This section gives an overview of metering technology, from the point of data acquisition to data analysis and sharing. A typical flow diagram for smart metering data looks as follows:
The steps in detail:
(1) Data Acquisition
Smart metering typically applies to electricity, which is also the most commonly metered resource. However, a wide range of resources and fuels can be metered in a smart way.
- Electricity: measured as power draw (in W / Watt) or consumption (in Wh / Watthours); in addition, a number of additional metrics can be measured such as voltage (V), current (amps), powerfactor (PF) etc.
- Gas/Fuel: measured typically as volume in m3 or ft3, or litres for other fuels; in order to determine a kWh value from gas consumption, it is necessary to know its calorific value (in MJ/m3) – this value depends on the exact composition of natural gas, and can be obtained from the energy supplier.
- Heat: measured in joules (J), British thermal units (Btu) or Wh (the metric unit)
- Environmental metrics: e.g. temperature (degrees C or F), humidity (often measured as relative humidity in %), illuminance (lux), windspeed (m/s) and so on
- Other metrics, including (related to buildings) occupancy, footfall, etc.
In addition to the sensing module, meters are equipped with a communications module that often come with a (small) local data storage. The modules connect to the concentrator or gateway (step 2) and send reading data in regular intervals. These typically range from real time to half hourly, hourly or daily (with readings at the same or higher frequencies).
Meters are powered by mains electricity or via batteries. For some low power devices, it is possible to use light or energy harvesting in the form of small solar PV modules integrated or connected to the meters, or induction or heat transfer based modules.
(2) Data Concentration
Data is sent from meters to the concentrator either wirelessly or via a wireline connection. Wireless has the advantage that devices can be easily retrofit, and moved, in existing buildings. Wireline connections on the other hand offer higher data transfer speeds (although the difference has shrunk in recent years with higher bandwidth wireless transfer technologies). In some operating contexts it is preferable to have wireline communications as these generate less interference with other sources of wireless communications – e.g. WiFi, cellular and so on.
Typical standards for wireless communication between meters and gateways are Zigbee (commonly used in residential environments) and proprietary technologies working in the 400MHz and 833 MHz bands. These allow the transmission of signals across distances of several tens of meters, sometimes more. A trade-off has to be made between signal strength and power consumption of meters and other devices. More recent transmission technologies such as Sigfox provide long range capabilities at low power consumption, but require larger network to be rolled out.
The concentrator or gateway is in general composed of three levels:
- Data processing and possibly storage units
The concentrator aggregates data from multiple meters – up to tens and even hundreds of meters (metering channels) are possible. The data is then processed locally to convert it into a single data stream. Gateways can typically store a certain amount of data locally, which is required in case there are problems with the transmission to the server.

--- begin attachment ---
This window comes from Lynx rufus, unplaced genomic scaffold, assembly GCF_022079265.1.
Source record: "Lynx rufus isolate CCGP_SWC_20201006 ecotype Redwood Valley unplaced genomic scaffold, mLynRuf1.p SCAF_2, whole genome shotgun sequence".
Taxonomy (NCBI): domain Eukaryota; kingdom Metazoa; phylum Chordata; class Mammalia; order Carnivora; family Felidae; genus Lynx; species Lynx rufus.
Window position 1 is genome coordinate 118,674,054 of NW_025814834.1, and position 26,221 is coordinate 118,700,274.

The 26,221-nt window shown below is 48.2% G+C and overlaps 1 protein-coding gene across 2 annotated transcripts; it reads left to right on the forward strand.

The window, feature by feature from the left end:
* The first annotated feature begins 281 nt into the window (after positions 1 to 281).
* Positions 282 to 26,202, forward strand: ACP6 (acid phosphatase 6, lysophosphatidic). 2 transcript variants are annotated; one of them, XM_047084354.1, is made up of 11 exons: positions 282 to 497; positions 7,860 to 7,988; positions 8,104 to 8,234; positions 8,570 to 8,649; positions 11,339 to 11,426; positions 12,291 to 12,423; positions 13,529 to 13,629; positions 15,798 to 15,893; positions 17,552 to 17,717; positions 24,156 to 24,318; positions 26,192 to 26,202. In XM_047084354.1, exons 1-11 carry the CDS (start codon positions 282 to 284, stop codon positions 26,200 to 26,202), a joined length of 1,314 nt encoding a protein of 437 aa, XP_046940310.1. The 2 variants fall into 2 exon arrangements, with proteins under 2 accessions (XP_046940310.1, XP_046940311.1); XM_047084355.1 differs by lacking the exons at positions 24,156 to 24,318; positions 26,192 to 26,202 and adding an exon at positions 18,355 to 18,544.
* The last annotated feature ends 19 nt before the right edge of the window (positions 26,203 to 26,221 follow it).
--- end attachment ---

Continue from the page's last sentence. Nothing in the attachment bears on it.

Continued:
The gateway typically sits in the same building as the meters, or just outside where multiple residential dwellings are monitored. The ratio of meters to gateways is often determined by the spacing of the meters and how well the signal can travel. In a typical setting the limiting factor can be walls or floors between meters and gateways, which might require multiple gateways to be placed around the building to ensure a reliable collection of meter signals.
(3) Data Transmission and (4) Data Management Server
The data is then transferred at regular intervals (e.g. daily) to the data management server, also called meter data management (MDM) system. The server is often offsite and sites in the “cloud”, i.e. in the central office or datacenter of the meter operator (MOp). In this case, the transmission occurs via mobile networks (GPRS or 3G/4G technologies), or Ethernet / broadband.
There are cases where the gateway is integrated with a data server, that is then connected to the world wide web via Ethernet. This is useful if the gateway captures data from a large number of meters and the building operator wants to forgo meter data management fees. It is possible to install repeaters to ensure the meter signals can reach the gateway.
The server performs a certain level of data validation and cleansing, e.g. where meter records show gaps it could flag these, or interpolate values to provide “complete” readings. It can also format data in different ways so that it can be exported to a variety of systems for data analysis and validation.
(5) Data Upload to EDMS (Energy Data Management System)
From the meter data server (or servers), data can then be made directly accessible to the user, e.g. via a web interface to the server, or transferred to a third party system for energy data management. This transfer occurs via the WWW and uses one of the following methods:
These methods and the type of files and formats that are being transferred are discussed in more detail in the section on Metering Standards and Protocols.
(6) Data Analysis & Visualisation
Data Analysis & Visualisation is often provided by third party systems that are hosted in the cloud, and accessed by the user through a web browser. The section on Data Analysis treats this topic in more detail.